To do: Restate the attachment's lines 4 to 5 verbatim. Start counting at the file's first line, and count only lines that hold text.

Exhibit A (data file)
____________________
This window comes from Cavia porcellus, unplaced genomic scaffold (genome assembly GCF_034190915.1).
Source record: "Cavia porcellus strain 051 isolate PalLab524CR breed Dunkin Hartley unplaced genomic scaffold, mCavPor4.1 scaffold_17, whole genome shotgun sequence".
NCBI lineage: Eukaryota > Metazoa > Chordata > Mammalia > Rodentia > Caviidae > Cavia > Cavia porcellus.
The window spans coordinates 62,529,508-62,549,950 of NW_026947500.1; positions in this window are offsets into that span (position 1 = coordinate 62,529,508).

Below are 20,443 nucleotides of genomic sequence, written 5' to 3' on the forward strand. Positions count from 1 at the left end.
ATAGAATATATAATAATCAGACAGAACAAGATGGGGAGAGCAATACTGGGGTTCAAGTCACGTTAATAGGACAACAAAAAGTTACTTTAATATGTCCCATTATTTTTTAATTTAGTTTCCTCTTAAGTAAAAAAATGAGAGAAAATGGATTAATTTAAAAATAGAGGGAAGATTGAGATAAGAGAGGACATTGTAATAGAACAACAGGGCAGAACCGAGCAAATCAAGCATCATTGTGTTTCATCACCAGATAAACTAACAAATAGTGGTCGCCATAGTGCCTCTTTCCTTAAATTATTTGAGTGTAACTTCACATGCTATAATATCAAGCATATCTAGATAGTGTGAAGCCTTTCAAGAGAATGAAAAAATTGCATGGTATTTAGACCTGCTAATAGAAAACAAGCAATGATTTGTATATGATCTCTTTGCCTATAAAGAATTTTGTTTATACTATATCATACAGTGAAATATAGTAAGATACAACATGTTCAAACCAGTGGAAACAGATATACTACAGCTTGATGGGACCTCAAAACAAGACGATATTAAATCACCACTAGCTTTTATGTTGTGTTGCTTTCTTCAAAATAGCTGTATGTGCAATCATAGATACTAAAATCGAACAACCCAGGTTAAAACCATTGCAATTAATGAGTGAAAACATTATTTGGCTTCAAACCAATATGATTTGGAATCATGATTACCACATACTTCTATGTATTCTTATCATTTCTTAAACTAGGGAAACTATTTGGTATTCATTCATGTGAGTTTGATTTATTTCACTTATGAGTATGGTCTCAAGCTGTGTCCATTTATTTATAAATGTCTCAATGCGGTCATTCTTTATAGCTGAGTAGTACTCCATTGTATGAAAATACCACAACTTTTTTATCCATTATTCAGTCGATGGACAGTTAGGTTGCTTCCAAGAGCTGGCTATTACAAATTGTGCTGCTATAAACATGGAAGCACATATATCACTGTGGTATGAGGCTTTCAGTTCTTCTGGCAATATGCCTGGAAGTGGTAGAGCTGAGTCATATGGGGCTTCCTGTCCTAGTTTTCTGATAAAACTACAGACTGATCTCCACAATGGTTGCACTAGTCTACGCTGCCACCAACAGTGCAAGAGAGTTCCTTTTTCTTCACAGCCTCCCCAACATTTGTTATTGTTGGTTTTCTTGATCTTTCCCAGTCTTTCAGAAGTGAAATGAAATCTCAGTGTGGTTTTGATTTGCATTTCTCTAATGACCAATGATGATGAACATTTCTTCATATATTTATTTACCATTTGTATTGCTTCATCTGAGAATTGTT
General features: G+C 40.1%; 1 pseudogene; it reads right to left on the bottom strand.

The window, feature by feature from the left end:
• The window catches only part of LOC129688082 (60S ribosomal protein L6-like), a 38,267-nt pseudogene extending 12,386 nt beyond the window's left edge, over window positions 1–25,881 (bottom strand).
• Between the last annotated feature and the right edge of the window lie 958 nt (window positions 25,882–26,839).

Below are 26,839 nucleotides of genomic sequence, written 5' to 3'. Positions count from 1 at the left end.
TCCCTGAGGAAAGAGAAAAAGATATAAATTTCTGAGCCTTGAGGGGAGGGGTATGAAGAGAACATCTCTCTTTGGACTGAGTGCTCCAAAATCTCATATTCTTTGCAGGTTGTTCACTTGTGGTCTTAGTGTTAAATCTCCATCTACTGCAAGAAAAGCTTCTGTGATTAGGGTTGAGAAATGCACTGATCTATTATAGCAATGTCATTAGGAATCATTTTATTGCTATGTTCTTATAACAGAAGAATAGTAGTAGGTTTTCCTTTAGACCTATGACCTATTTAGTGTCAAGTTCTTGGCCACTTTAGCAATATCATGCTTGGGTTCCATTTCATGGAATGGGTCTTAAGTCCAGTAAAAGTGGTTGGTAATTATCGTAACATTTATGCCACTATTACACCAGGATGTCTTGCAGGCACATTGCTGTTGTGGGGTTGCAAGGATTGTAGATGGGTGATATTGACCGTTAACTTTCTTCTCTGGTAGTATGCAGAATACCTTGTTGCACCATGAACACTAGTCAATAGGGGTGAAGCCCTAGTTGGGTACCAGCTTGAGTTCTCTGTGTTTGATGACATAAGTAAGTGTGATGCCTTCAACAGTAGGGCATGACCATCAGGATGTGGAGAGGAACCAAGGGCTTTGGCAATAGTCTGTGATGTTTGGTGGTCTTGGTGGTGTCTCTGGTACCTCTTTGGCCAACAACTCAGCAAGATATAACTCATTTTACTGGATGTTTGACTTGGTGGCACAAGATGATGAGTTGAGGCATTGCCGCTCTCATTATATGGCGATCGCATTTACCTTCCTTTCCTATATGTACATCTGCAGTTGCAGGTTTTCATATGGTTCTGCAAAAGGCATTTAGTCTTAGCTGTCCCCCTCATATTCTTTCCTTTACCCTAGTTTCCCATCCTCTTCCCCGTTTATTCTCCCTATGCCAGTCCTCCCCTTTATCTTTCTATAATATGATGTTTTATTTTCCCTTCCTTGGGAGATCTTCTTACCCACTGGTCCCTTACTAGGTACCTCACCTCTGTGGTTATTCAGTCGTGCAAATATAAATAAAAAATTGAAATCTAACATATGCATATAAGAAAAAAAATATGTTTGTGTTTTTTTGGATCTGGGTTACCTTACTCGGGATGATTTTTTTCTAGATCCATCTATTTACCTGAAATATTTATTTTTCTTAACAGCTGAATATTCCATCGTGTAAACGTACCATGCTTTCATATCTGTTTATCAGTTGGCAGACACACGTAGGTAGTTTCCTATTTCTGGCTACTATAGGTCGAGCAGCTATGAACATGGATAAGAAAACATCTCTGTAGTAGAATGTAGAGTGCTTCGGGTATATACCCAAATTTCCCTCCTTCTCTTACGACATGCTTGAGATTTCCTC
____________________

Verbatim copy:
The window spans coordinates 62,529,508-62,549,950 of NW_026947500.1; positions in this window are offsets into that span (position 1 = coordinate 62,529,508).

Below are 20,443 nucleotides of genomic sequence, written 5' to 3' on the forward strand. Positions count from 1 at the left end.